Ordeal by Hunger Objectivity

Ordeal by Hunger Objectivity

For this Task I choose an excerpt from “Ordeal by Hunger the Story of the Donner Party”.   I feel this particular piece of Non-Fiction gives us an eyewitness account of the tragic events suffered by the participants of the 1846 expedition to California by the Donner Party.   The book is written by George Stewart who was a novelist and a professor of English at the University of California Berkeley campus.   Stewart wrote mostly fiction but ventured into some non-fiction historical work on occasion.   Mr. Stewart paints a very descriptive picture of the events as the search party reached the camp.   He tells us that as Mr. Cody and Clark reached the first camp, they witnessed sighting Jean Baptiste who was carrying a severed human leg. (Stewart, 1936)   Mr. Baptiste, upon sighting Cody and Clark, threw the leg back in the hole that contained the body of Jacob Donner. (Stewart, 1936)   Stewart give’s a description of the condition of the body like that of a modern day police report.   He describes facts like, the arms and legs are severed, the trunk is sliced open, and the heart and liver are missing. (Stewart, 1936)   The book was written in 1936 when writers did not use strong descriptive language like that.   I feel Stewart overtly described the scene to draw more attention to the story and sell more books. The descriptions didn’t need to be detailed to the point they were for the reader to understand the story.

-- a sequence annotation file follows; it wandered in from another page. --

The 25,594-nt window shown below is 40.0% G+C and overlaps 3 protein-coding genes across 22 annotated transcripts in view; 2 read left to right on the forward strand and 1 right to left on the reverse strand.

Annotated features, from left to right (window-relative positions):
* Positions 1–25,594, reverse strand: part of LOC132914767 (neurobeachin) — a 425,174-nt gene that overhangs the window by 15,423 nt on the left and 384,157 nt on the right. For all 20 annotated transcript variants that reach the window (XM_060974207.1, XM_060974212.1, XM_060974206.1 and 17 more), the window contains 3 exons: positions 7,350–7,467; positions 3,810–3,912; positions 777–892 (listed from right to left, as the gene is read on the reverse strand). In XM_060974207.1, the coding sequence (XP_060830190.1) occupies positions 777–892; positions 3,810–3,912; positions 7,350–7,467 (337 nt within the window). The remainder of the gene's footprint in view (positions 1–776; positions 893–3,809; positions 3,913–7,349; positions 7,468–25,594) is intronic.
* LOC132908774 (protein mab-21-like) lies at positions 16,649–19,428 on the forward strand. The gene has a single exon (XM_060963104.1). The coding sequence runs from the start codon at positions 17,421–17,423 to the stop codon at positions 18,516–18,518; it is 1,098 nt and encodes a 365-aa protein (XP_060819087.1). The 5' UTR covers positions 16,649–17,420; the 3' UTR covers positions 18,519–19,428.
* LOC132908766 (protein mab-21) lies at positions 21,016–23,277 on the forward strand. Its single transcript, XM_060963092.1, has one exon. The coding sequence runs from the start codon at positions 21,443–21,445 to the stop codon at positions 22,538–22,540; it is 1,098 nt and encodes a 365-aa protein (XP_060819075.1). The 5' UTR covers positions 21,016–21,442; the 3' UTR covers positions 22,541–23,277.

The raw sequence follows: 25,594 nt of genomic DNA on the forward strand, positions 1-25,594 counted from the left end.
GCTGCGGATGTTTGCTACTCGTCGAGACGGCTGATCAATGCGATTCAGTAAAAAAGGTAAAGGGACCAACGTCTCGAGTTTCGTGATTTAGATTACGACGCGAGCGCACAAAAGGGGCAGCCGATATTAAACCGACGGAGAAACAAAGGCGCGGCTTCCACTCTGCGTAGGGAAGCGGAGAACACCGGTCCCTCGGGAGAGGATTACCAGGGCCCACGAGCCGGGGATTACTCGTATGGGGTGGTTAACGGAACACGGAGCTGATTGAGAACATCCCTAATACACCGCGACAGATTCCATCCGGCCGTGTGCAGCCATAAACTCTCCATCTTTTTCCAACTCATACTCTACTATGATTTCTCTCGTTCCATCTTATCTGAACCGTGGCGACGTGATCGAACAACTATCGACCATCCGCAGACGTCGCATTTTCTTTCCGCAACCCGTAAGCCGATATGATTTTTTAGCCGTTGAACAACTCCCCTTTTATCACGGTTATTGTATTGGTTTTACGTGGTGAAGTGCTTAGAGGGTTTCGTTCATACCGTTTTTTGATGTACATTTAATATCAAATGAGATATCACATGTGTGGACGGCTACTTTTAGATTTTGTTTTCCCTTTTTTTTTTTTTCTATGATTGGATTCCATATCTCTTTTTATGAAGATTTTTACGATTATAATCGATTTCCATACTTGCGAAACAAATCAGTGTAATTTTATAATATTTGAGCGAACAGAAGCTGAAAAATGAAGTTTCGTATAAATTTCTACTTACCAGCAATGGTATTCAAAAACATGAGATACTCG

Stewart’s subjectivity was that of an author describing the story to sell books.   In another paragraph Mr. Stewart describes the words of the (housewife) who had claimed Mr. Baptiste was sent to borrow the food referring to the leg like it was a piece of meat purchased at a modern day grocery store. (Stewart, 1936) He could have communicated the story with less gore but he didn’t.   In those few paragraphs I felt like I was listening to a carnival barter trying to sell me a ticket into the tent behind him to see the bearded lady.

My approach to a student who...

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